Re: My opinion of multiple inheritance Posted: Jan 18, 2006 8:52 PM
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I think your reading of traits is correct except that they are not normally proposed as the only inheritance mechanism. Normally you have single inheritance and traits, much like Java has single inheritance and interfaces. You also potentially have inner classes, e.g. Scala, which are another form of multiple inheritance.

The net result of having three inheritance mechinisms, single, trait, and inner, is that you choose the most appropriate one. Note with all three mechanisms you can reach up the heirarchy and call functions that are overridden. EG assuming Java was extended so that interfaces became traits (like Scala), consider a program that deals with Teacher and Student classes that both extend class People and also a class AssistantTeacher that is both a Student and a Teacher and therefore inherits from Person twice:
interface Person {
    String getName();
    String toString() { return "Person: " + getName(); }
}
 
class PersonClass implements Person {
    private final String name;
    Person( final String name ) { this.name = name; }
    String getName() { return name; }
    String toString() { return Person.super.toString(); }
}
 
interface Student extends Person {
    int getMark();
    String toString() { return "Student: " + getName() + ", Mark = " + getMark(); }
}
 
class StudentClass extends PersonClass implements Student {
    private final int mark;
    Student( final String name, final int mark ) {
        super( name );
        this.mark = mark;
    }
    int getMark() { return mark; }
    String toString() { return Student.super.toString(); }
}
 
interface Teacher extends Person {
    float getSalary();
    String toString() { return "Teacher: " + getName() + ", Salary = " + getSalary(); }
}
 
class TeacherClass extends PersonClass implements Teacher {
    private final float salary;
    Teacher( final String name, final float salary ) {
        super( name );
        this.salary = salary;
    }
    float getSalary() { return salary; }
    String toString() { return Teacher.super.toString(); }
}
 
interface AssistantTeacher extends Student, Teacher {
    String toString() { return "AssistantTeacher: " + getName() + ", Mark = " + getMark() + ", Salary = " + getSalary(); }
}
 
class AssistantTeacherClass extends StudentClass implements AssistantTeacher {
    private final float salary;
    AssistantTeacher( final String name, final int mark, final float salary ) {
        super( name, mark );
        this.salary = salary;
    }
    float getSalary() { return salary; }
    String toString() { return AssistantTeacher.super.toString(); }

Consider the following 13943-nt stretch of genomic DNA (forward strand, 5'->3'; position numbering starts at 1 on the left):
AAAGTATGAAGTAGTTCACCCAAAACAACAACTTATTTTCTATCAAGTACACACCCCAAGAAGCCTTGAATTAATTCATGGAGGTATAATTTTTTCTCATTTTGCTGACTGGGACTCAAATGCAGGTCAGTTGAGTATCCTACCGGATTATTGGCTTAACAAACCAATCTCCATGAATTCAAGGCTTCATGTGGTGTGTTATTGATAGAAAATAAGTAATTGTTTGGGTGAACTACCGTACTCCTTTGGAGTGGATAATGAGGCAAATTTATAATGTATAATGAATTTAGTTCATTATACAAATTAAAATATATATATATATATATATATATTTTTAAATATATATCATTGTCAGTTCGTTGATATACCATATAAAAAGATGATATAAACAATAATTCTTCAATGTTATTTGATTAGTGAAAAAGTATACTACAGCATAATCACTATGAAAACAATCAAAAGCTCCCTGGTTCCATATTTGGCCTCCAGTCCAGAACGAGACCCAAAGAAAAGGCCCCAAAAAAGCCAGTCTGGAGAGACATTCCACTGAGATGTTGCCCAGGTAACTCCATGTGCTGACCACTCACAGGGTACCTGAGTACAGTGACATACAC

}

Note how in the classes the toString method specifies which toString to use (it has two - one from Object via single inheritance and one from its trait). For the toString methods you can see how it can reach up and call a specified super, e.g. Person.super.toString() to call toString in Person as oppossed to super.toString() to call Object's toString(). You could code this way using multiple inheritance and templates (to give access to the multiple supers) in C++, but the trait concept formalizes and enforces this style and prevents other styles that have problems.

In summary a trait is like a cross between an interface and multiple inheritance, taking the best features of each. Probably closer to an interface than normal multiple inheritance though and normally proposed in addition to single inheritance.

Kresimir Cosic

Posts: 34
Nickname: kreso1
Registered: Jan, 2006

Re: My opinion of multiple inheritance Posted: Jan 19, 2006 3:24 PM
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> The other flaw (that parent classes may define identical methods (eg., same return type
> and name) with different purposes) is a real problem, but no solution gets around this; not
> mixins, not Java interfaces, not even traits.

> Traits do offer a decent fix for this issue: define a trait that offers a "get_data_x" function,
> and require that all types accessed through that trait get "data_x" from *somewhere* but
> don't worry about where. If two traits require identical getter methods but want different
> values for x, you'll have to use the solution provided on page 31 of the thesis. It's the same
> solution you need in multiple inheritence.

I don’t agree. Consider this example (Java code with additional rename keyword)

interface B1
{ 
public abstract int get();
}
 
interface B2
{ 
public abstract int get();
}
 
class D implements B1, B2
{
rename {
B2:get to alternateGet
}
int x;
int y;
D() {x=3;y=4;}
public int get() {return x;}
public int alternateGet () {return y;}
}
main()
{
	D obj=new D;
	B1 b1obj=obj;
        B2 b1obj=obj;
	B1obj.get(); // returns 3
        B2obj.get(); // returns 4           
}

Clean, simple, readable.

> Then again (being who I am), I might also permit multiple inheritance if you were
> willing to go to extra lengths to discourage programmers from abusing the feature.

I agree.

> First, most solutions get rid of the one flaw by forbidding inheritance of state.
> Interfaces do this, traits do this. Big whoop.
> Then again, there are cases where you need state for both parents, and multiple
> inheritance handles this well.

I'm arguing that inheritance of state (and/or implementation) should be optional. Not obligatory, not forbidden, but optional. It's easy to add that to MI.

> But what if D.method() needs A.method() to do something new?